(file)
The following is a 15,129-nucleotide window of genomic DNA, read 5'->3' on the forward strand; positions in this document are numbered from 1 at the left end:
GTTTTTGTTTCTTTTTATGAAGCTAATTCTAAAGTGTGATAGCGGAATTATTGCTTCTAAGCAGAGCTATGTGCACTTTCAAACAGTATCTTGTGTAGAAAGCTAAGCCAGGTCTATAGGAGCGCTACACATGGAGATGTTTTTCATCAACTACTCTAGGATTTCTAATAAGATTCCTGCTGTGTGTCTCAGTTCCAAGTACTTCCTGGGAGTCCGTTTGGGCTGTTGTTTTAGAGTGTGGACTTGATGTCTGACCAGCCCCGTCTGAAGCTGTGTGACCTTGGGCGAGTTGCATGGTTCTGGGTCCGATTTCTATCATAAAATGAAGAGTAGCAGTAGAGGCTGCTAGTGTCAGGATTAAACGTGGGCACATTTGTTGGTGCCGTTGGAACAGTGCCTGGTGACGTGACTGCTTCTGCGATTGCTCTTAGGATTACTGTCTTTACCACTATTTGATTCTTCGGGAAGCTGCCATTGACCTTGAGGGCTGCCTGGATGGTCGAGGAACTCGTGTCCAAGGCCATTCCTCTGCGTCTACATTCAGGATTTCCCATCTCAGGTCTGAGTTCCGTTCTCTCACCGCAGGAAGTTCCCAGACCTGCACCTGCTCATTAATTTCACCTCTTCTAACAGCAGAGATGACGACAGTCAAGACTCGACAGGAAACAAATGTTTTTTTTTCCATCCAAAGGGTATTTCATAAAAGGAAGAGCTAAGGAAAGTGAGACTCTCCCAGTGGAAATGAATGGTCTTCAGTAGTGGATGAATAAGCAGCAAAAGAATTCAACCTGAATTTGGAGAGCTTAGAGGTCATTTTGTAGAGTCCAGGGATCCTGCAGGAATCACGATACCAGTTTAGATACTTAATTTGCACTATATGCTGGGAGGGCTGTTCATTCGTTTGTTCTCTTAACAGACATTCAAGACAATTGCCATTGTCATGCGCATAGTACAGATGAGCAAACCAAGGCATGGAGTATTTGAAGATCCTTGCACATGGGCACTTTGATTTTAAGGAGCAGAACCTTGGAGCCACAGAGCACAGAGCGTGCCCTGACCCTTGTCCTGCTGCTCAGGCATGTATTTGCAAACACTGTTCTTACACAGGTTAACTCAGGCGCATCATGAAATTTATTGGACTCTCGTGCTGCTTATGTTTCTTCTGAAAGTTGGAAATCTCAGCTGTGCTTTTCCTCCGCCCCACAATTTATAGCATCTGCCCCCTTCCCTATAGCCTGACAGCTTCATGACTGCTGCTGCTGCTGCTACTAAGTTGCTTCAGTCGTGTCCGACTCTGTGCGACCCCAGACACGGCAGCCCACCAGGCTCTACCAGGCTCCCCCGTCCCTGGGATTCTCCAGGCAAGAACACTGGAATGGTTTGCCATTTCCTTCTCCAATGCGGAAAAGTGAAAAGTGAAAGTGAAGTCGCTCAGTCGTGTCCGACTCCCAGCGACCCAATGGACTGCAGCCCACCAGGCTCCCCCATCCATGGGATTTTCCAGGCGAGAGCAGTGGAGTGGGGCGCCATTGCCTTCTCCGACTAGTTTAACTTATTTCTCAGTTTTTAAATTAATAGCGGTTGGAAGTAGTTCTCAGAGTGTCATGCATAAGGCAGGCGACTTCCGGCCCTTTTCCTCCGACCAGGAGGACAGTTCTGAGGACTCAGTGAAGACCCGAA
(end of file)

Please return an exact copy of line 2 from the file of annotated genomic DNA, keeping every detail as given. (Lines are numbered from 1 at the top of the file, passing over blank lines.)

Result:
GTTTTTGTTTCTTTTTATGAAGCTAATTCTAAAGTGTGATAGCGGAATTATTGCTTCTAAGCAGAGCTATGTGCACTTTCAAACAGTATCTTGTGTAGAAAGCTAAGCCAGGTCTATAGGAGCGCTACACATGGAGATGTTTTTCATCAACTACTCTAGGATTTCTAATAAGATTCCTGCTGTGTGTCTCAGTTCCAAGTACTTCCTGGGAGTCCGTTTGGGCTGTTGTTTTAGAGTGTGGACTTGATGTCTGACCAGCCCCGTCTGAAGCTGTGTGACCTTGGGCGAGTTGCATGGTTCTGGGTCCGATTTCTATCATAAAATGAAGAGTAGCAGTAGAGGCTGCTAGTGTCAGGATTAAACGTGGGCACATTTGTTGGTGCCGTTGGAACAGTGCCTGGTGACGTGACTGCTTCTGCGATTGCTCTTAGGATTACTGTCTTTACCACTATTTGATTCTTCGGGAAGCTGCCATTGACCTTGAGGGCTGCCTGGATGGTCGAGGAACTCGTGTCCAAGGCCATTCCTCTGCGTCTACATTCAGGATTTCCCATCTCAGGTCTGAGTTCCGTTCTCTCACCGCAGGAAGTTCCCAGACCTGCACCTGCTCATTAATTTCACCTCTTCTAACAGCAGAGATGACGACAGTCAAGACTCGACAGGAAACAAATGTTTTTTTTTCCATCCAAAGGGTATTTCATAAAAGGAAGAGCTAAGGAAAGTGAGACTCTCCCAGTGGAAATGAATGGTCTTCAGTAGTGGATGAATAAGCAGCAAAAGAATTCAACCTGAATTTGGAGAGCTTAGAGGTCATTTTGTAGAGTCCAGGGATCCTGCAGGAATCACGATACCAGTTTAGATACTTAATTTGCACTATATGCTGGGAGGGCTGTTCATTCGTTTGTTCTCTTAACAGACATTCAAGACAATTGCCATTGTCATGCGCATAGTACAGATGAGCAAACCAAGGCATGGAGTATTTGAAGATCCTTGCACATGGGCACTTTGATTTTAAGGAGCAGAACCTTGGAGCCACAGAGCACAGAGCGTGCCCTGACCCTTGTCCTGCTGCTCAGGCATGTATTTGCAAACACTGTTCTTACACAGGTTAACTCAGGCGCATCATGAAATTTATTGGACTCTCGTGCTGCTTATGTTTCTTCTGAAAGTTGGAAATCTCAGCTGTGCTTTTCCTCCGCCCCACAATTTATAGCATCTGCCCCCTTCCCTATAGCCTGACAGCTTCATGACTGCTGCTGCTGCTGCTACTAAGTTGCTTCAGTCGTGTCCGACTCTGTGCGACCCCAGACACGGCAGCCCACCAGGCTCTACCAGGCTCCCCCGTCCCTGGGATTCTCCAGGCAAGAACACTGGAATGGTTTGCCATTTCCTTCTCCAATGCGGAAAAGTGAAAAGTGAAAGTGAAGTCGCTCAGTCGTGTCCGACTCCCAGCGACCCAATGGACTGCAGCCCACCAGGCTCCCCCATCCATGGGATTTTCCAGGCGAGAGCAGTGGAGTGGGGCGCCATTGCCTTCTCCGACTAGTTTAACTTATTTCTCAGTTTTTAAATTAATAGCGGTTGGAAGTAGTTCTCAGAGTGTCATGCATAAGGCAGGCGACTTCCGGCCCTTTTCCTCCGACCAGGAGGACAGTTCTGAGGACTCAGTGAAGACCCGAA